Detect whether Celery is Available/Running


I’m using Celery to manage asynchronous tasks. Occasionally, however, the celery process goes down which causes none of the tasks to get executed. I would like to be able to check the status of celery and make sure everything is working fine, and if I detect any problems display an error message to the user. From the Celery Worker documentation it looks like I might be able to use ping or inspect for this, but ping feels hacky and it’s not clear exactly how inspect is meant to be used (if inspect().registered() is empty?).

Any guidance on this would be appreciated. Basically what I’m looking for is a method like so:

def celery_is_alive():
    from celery.task.control import inspect
    return bool(inspect().registered()) # is this right??

EDIT: It doesn’t even look like registered() is available on celery 2.3.3 (even though the 2.1 docs list it). Maybe ping is the right answer.

EDIT: Ping also doesn’t appear to do what I thought it would do, so still not sure the answer here.

Asked By: Cory



Here’s the code I’ve been using. celery.task.control.Inspect.stats() returns a dict containing lots of details about the currently available workers, None if there are no workers running, or raises an IOError if it can’t connect to the message broker. I’m using RabbitMQ – it’s possible that other messaging systems might behave slightly differently. This worked in Celery 2.3.x and 2.4.x; I’m not sure how far back it goes.

def get_celery_worker_status():
        from celery.task.control import inspect
        insp = inspect()
        d = insp.stats()
        if not d:
            d = { ERROR_KEY: 'No running Celery workers were found.' }
    except IOError as e:
        from errno import errorcode
        msg = "Error connecting to the backend: " + str(e)
        if len(e.args) > 0 and errorcode.get(e.args[0]) == 'ECONNREFUSED':
            msg += ' Check that the RabbitMQ server is running.'
        d = { ERROR_KEY: msg }
    except ImportError as e:
        d = { ERROR_KEY: str(e)}
    return d
Answered By: Chris Chamberlin

The following worked for me:

import socket
from kombu import Connection

celery_broker_url = "amqp://localhost"

    conn = Connection(celery_broker_url)
except socket.error:
    raise RuntimeError("Failed to connect to RabbitMQ instance at {}".format(celery_broker_url))
Answered By: Lukas S.

To check the same using command line in case celery is running as daemon,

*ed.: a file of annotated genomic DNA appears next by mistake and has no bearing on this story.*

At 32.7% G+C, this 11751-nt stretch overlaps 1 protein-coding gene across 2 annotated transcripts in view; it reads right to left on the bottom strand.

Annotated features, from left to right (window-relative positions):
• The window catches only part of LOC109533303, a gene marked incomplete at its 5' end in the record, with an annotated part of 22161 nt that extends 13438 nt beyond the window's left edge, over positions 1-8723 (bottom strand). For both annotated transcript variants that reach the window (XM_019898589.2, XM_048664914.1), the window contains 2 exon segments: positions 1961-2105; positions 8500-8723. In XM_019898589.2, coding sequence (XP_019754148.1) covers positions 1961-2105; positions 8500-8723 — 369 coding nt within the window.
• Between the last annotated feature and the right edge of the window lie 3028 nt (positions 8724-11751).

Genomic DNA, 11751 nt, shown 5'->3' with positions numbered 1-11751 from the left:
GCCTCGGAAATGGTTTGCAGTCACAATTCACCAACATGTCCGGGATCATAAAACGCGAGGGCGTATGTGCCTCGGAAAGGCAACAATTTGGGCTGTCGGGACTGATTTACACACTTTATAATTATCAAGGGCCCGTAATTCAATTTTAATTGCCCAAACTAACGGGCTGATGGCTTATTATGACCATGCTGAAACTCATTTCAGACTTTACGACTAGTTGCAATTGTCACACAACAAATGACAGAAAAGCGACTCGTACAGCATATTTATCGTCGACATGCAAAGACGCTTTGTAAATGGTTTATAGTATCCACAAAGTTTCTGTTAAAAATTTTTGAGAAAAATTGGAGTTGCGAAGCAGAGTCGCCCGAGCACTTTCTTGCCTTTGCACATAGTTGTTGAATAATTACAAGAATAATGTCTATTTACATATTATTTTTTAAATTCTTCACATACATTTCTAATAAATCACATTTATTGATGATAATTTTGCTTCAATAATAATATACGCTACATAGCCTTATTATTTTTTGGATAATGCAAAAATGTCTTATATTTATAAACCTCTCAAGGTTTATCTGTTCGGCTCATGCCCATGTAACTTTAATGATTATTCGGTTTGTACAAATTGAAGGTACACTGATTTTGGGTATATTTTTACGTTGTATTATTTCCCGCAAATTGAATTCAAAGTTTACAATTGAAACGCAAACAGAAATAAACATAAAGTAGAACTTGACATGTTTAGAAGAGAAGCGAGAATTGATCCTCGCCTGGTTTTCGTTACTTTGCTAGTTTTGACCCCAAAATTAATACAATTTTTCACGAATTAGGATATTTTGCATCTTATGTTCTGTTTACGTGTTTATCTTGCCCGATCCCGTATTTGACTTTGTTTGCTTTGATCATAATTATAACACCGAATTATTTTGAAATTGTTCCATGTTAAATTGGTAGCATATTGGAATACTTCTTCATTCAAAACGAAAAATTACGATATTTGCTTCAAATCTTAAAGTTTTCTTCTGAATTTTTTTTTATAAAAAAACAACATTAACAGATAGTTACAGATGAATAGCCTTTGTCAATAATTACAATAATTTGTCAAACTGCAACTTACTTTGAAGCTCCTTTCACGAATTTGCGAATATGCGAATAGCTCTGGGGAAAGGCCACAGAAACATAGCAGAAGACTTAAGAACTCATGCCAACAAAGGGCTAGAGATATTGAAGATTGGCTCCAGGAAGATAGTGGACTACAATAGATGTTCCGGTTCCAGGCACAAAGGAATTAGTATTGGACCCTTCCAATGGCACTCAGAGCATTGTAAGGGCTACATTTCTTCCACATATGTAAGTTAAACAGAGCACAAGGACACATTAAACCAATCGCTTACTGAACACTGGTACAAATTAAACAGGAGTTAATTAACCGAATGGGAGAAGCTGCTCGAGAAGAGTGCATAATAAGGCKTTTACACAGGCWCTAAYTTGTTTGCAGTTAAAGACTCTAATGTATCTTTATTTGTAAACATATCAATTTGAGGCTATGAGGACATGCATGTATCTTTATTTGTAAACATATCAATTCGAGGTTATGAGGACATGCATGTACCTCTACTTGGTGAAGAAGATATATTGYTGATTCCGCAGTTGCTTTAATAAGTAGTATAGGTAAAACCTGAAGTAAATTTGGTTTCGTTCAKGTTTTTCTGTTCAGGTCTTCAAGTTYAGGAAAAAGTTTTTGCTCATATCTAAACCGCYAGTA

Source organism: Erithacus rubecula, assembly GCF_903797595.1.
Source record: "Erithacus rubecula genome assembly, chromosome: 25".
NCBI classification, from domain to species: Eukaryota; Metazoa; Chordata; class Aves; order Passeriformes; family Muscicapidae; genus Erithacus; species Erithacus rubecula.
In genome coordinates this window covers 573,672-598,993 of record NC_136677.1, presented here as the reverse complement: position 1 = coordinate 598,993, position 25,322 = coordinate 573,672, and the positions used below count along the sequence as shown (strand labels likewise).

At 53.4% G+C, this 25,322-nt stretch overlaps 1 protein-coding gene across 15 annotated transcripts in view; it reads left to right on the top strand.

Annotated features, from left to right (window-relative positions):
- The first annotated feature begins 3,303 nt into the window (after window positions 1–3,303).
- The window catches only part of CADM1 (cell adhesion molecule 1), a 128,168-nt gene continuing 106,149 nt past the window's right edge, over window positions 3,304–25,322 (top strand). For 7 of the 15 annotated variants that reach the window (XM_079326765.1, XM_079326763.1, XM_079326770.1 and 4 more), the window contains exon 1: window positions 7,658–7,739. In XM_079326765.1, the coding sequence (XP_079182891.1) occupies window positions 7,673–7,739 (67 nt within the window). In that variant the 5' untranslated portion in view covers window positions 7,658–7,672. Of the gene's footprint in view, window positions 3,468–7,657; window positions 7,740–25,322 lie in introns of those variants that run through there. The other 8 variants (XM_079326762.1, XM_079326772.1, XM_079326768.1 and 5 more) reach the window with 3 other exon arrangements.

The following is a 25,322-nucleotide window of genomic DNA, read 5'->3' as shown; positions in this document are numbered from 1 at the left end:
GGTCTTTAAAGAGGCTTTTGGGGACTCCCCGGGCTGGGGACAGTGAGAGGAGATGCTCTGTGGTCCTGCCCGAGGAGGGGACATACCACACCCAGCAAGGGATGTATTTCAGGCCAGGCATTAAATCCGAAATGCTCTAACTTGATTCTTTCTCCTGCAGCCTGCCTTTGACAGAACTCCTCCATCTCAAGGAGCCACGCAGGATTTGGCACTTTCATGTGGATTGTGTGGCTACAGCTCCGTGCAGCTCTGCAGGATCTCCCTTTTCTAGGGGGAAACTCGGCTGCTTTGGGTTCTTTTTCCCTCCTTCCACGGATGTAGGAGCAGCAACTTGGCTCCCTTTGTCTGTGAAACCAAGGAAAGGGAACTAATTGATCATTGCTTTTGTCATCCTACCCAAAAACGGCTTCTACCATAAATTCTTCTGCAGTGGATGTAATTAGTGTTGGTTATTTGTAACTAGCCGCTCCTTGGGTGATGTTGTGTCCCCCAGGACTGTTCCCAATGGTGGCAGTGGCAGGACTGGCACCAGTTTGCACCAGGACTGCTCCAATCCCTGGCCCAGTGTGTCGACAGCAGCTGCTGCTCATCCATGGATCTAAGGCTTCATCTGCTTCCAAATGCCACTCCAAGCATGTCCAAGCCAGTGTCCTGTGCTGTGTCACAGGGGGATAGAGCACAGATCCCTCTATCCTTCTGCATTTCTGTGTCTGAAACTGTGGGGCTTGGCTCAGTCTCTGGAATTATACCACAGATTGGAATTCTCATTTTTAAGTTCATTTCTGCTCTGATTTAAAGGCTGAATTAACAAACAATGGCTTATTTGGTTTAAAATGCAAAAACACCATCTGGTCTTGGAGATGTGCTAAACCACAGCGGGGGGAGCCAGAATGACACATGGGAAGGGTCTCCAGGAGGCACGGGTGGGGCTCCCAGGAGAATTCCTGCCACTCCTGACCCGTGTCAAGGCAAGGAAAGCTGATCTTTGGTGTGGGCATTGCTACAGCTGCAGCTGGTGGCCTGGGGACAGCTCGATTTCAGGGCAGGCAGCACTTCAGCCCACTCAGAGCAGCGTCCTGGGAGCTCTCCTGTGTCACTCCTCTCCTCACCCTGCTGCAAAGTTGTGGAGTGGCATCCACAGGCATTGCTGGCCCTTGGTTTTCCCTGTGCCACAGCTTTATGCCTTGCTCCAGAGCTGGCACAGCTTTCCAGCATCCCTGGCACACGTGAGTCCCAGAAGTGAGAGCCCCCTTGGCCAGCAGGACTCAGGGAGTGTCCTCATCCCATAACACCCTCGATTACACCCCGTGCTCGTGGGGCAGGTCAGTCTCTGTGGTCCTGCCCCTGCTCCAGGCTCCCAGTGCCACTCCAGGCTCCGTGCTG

• Activate virtualenv and go to the dir where the ‘app’ is
  • Now run : celery -A [app_name] status
  • It will show if celery is up or not plus no. of nodes online


Answered By: akashbw

From the documentation of celery 4.2:

from your_celery_app import app

def get_celery_worker_status():
    i = app.control.inspect()
    availability =
    stats = i.stats()
    registered_tasks = i.registered()
    active_tasks =
    scheduled_tasks = i.scheduled()
    result = {
        'availability': availability,
        'stats': stats,
        'registered_tasks': registered_tasks,
        'active_tasks': active_tasks,
        'scheduled_tasks': scheduled_tasks
    return result

of course you could/should improve the code with error handling…

Answered By: Ouss

One method to test if any worker is responding is to send out a ‘ping’ broadcast and return with a successful result on the first response.

from .celery import app  # the celery 'app' created in your project

def is_celery_working():
    result = app.control.broadcast('ping', reply=True, limit=1)
    return bool(result)  # True if at least one result

This broadcasts a ‘ping’ and will wait up to one second for responses. As soon as the first response comes in, it will return a result. If you want a False result faster, you can add a timeout argument to reduce how long it waits before giving up.

Answered By: Tim Tisdall

You can use ping method to check whether any worker (or specific worker) is alive or not

Answered By: mirhossein

The below script is worked for me.

    #Import the celery app from project
    from application_package import app as celery_app
    def get_celery_worker_status():
        insp = celery_app.control.inspect()
        nodes = insp.stats()
        if not nodes:
            raise Exception("celery is not running.")
        logger.error("celery workers are: {}".format(nodes))
        return nodes
Answered By: bSr

I found an elegant solution:

from .celery import app
except Exception as ex:
    raise RuntimeError("Failed to connect to celery broker, {}".format(str(ex)))
Answered By: Sri

You can test on your terminal by running the following command.

celery -A proj_name worker -l INFO

You can review every time your celery runs.

Answered By: Sohail Ahmed